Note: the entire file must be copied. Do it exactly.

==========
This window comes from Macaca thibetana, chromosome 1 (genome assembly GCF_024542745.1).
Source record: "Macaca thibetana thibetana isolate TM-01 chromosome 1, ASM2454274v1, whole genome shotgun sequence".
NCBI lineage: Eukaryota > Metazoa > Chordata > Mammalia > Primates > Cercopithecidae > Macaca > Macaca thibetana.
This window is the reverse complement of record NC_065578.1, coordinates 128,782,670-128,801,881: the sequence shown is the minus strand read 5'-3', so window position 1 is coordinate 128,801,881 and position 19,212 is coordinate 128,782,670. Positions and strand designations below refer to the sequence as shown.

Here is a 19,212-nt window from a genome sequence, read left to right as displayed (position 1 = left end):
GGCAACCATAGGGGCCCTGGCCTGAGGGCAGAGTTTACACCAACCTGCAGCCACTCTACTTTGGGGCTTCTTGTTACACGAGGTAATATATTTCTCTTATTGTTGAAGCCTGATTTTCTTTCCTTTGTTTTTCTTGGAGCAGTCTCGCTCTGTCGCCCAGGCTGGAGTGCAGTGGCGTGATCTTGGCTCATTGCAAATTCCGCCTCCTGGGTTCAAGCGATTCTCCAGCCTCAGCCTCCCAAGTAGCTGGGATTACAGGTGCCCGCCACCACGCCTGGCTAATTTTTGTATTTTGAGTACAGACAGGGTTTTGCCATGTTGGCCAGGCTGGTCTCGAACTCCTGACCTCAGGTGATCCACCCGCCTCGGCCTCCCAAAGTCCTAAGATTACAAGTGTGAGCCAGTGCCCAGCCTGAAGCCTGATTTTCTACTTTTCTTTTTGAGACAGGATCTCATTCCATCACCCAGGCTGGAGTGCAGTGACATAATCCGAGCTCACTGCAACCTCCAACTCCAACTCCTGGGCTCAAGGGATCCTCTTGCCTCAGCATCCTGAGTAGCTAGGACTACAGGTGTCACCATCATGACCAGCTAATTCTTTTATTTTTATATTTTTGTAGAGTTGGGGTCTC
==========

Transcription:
This window comes from Macaca thibetana, chromosome 1 (genome assembly GCF_024542745.1).
Source record: "Macaca thibetana thibetana isolate TM-01 chromosome 1, ASM2454274v1, whole genome shotgun sequence".
NCBI lineage: Eukaryota > Metazoa > Chordata > Mammalia > Primates > Cercopithecidae > Macaca > Macaca thibetana.
This window is the reverse complement of record NC_065578.1, coordinates 128,782,670-128,801,881: the sequence shown is the minus strand read 5'-3', so window position 1 is coordinate 128,801,881 and position 19,212 is coordinate 128,782,670. Positions and strand designations below refer to the sequence as shown.

Here is a 19,212-nt window from a genome sequence, read left to right as displayed (position 1 = left end):
GGCAACCATAGGGGCCCTGGCCTGAGGGCAGAGTTTACACCAACCTGCAGCCACTCTACTTTGGGGCTTCTTGTTACACGAGGTAATATATTTCTCTTATTGTTGAAGCCTGATTTTCTTTCCTTTGTTTTTCTTGGAGCAGTCTCGCTCTGTCGCCCAGGCTGGAGTGCAGTGGCGTGATCTTGGCTCATTGCAAATTCCGCCTCCTGGGTTCAAGCGATTCTCCAGCCTCAGCCTCCCAAGTAGCTGGGATTACAGGTGCCCGCCACCACGCCTGGCTAATTTTTGTATTTTGAGTACAGACAGGGTTTTGCCATGTTGGCCAGGCTGGTCTCGAACTCCTGACCTCAGGTGATCCACCCGCCTCGGCCTCCCAAAGTCCTAAGATTACAAGTGTGAGCCAGTGCCCAGCCTGAAGCCTGATTTTCTACTTTTCTTTTTGAGACAGGATCTCATTCCATCACCCAGGCTGGAGTGCAGTGACATAATCCGAGCTCACTGCAACCTCCAACTCCAACTCCTGGGCTCAAGGGATCCTCTTGCCTCAGCATCCTGAGTAGCTAGGACTACAGGTGTCACCATCATGACCAGCTAATTCTTTTATTTTTATATTTTTGTAGAGTTGGGGTCTC